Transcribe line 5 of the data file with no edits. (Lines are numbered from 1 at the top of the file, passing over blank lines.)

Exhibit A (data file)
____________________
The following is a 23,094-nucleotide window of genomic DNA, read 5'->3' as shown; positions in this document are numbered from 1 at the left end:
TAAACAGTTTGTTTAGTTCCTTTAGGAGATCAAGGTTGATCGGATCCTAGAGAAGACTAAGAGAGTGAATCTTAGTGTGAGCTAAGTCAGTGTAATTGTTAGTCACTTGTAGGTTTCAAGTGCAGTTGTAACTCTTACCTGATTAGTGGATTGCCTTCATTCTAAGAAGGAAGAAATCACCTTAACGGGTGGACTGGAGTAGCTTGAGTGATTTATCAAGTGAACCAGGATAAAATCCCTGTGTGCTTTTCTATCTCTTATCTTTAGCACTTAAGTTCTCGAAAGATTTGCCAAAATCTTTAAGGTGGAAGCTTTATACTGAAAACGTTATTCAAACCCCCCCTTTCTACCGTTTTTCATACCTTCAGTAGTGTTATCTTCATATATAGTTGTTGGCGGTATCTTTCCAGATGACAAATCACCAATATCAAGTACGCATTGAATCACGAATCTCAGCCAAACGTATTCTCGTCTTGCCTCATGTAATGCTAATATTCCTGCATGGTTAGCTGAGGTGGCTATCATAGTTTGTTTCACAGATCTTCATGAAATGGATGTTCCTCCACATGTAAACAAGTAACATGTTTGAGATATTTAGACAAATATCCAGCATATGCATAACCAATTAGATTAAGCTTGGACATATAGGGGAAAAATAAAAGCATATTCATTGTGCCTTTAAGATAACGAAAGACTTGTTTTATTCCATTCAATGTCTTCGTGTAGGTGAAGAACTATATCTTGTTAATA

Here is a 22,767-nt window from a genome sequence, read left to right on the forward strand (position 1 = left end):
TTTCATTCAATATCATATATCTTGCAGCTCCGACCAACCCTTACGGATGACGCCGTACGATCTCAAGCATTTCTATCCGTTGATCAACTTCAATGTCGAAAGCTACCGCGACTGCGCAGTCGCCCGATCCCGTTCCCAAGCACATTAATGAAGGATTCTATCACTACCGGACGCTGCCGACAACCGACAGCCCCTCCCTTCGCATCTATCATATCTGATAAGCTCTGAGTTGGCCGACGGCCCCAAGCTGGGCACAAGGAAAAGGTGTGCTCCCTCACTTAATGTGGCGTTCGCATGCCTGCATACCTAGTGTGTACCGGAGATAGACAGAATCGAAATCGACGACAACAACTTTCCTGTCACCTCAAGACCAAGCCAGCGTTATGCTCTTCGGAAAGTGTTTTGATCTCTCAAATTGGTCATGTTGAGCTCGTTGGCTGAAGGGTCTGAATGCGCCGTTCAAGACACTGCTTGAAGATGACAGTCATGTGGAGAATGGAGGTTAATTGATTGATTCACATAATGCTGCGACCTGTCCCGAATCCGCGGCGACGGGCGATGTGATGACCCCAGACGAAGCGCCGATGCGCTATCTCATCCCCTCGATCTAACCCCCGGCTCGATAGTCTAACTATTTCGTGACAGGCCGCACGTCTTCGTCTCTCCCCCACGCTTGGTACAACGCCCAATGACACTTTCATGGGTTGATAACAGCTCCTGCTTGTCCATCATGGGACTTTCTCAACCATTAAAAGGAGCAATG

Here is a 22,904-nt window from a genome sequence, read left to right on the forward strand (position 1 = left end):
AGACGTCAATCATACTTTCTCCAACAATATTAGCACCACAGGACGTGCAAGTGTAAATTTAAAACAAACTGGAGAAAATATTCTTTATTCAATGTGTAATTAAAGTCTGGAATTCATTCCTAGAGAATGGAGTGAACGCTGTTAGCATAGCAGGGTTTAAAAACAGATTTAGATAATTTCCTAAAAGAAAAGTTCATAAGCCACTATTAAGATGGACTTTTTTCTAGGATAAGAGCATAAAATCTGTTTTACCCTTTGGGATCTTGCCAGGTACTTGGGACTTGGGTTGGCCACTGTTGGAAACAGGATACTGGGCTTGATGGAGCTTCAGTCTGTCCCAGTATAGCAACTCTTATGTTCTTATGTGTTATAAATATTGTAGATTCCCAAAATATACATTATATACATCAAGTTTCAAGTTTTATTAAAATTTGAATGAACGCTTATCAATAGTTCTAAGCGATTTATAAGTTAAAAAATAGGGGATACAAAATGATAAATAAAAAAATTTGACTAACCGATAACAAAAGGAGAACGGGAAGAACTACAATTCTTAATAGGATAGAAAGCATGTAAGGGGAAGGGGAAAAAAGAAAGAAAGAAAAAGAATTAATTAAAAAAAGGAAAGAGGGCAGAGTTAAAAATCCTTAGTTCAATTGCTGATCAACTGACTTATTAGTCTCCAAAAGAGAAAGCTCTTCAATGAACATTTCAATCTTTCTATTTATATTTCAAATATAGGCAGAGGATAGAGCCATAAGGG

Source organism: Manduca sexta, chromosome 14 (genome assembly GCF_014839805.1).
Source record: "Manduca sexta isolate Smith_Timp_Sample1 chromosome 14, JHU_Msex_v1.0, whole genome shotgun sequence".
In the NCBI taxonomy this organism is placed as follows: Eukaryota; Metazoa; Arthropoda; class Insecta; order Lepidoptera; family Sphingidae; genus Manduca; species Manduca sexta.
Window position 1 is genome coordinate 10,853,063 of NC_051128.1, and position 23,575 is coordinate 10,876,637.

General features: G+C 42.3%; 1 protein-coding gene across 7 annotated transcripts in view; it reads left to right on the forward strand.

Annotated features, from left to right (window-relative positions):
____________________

Here is a 22,904-nt window from a genome sequence, read left to right on the forward strand (position 1 = left end):